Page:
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Can the Tour of California be both Boring and Successful?

Maybe a better question is, "Can the Tour of California be successful without being boring?"

This year's Amgen Tour of California had all the suspense, excitement, and drama of - well, of 8 days in a row of races. But with a wire-to-wire victory and any meaningful order in the race determined almost wholly over less than 20 miles of prologue and time trial, the event was decidedly unlike the grand tours it aspires to be.

The pre-race favorites were guys like Fabian Cancellara, Michael Rogers and David Zabriskie, simply because they're time trial specialists. These guys are all amazing racers. I'm a huge Zabriskie fan and know that he's one of the world's fastest men on a bike (when he can stay on it). But he's not an all-arounder. Granted, Levi Leipheimer is an all-arounder. But he won because of his time trialing. And his team, who were challenged, and rose to the occasion.

But they were only challenged by the other teams. In the Grand Tours, racers are challenged by the terrain and the result is a continuing narrative about the race's outcome. The major distinction between the Tour of California's climbs and those in the grand tours is not their length or pitch or category or quantity - but their location. The Tour of California had no mountaintop finishes, meaning that even stages with the area's most epic climbs were won by sprinters. J.J. Haedo conquers Trinity Grade and wins Stage 2 of the Amgen Tour of California!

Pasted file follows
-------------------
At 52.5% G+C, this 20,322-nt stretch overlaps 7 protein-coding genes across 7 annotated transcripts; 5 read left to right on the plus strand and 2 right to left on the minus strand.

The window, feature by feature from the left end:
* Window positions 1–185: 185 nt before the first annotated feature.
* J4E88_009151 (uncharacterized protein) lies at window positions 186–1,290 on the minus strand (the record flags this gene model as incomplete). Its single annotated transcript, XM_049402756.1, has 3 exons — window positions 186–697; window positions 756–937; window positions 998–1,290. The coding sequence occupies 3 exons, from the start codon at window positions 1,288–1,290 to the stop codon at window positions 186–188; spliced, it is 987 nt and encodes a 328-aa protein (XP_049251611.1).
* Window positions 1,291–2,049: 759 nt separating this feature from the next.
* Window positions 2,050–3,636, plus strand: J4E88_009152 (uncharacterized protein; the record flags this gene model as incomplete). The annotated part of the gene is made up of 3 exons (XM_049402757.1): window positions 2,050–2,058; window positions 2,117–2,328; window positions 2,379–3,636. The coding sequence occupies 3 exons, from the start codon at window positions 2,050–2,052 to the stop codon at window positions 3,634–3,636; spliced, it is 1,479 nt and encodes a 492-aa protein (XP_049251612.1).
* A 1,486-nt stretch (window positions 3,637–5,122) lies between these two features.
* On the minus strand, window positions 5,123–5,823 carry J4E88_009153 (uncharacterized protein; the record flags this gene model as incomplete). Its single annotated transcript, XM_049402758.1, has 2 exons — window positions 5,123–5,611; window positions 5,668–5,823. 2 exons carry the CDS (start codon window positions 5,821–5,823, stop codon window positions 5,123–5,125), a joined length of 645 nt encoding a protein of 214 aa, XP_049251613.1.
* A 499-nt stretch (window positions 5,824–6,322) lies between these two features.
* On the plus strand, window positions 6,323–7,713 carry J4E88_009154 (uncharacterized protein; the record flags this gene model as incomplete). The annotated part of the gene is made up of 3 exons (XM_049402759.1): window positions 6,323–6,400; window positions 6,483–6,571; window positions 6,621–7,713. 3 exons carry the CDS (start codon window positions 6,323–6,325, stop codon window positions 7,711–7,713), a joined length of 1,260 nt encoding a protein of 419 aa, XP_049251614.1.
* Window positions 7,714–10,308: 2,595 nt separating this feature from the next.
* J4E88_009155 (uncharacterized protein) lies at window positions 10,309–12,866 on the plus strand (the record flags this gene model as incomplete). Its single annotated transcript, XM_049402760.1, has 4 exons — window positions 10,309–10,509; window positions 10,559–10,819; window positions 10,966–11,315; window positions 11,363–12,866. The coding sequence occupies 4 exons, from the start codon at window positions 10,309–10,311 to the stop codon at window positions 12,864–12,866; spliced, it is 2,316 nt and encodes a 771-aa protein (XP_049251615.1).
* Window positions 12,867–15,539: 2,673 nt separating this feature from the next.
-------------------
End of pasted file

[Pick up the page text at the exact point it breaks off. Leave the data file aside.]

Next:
The answer to every "why" question you can conjure up about American cycling is the same: "Because of the economics." No cities in California with big tourism budgets are on top of mountains. And stages have to begin and end in sizable towns to draw in enough spectators to satisfy event sponsors, and enable the race to receive the continued funding it needs to grow.

The only reason The Tour of California wasn't brutally insipid to American cycling fans (or at least the American mainstream media) this year is because an American won. Again. What happens next year if Paolo Bettini comes as a racer instead of a tourist, or Sergei Gonchar shows up at all?

A boring race with world class riders and deep-pocketed sponsors is a huge win for a race promoter, and a coup for any mayor whose city is a host. But another ingredient is essential if the race wants to achieve Grand Tour status, and not plateau as a training stage race, like the Dauphine Libere (no offense, Levi). If it's not a true battle for the racers, challenging legitimate GC contenders to come fit and race earnestly, the Tour of California - like its stages - will peak early and end predictably.

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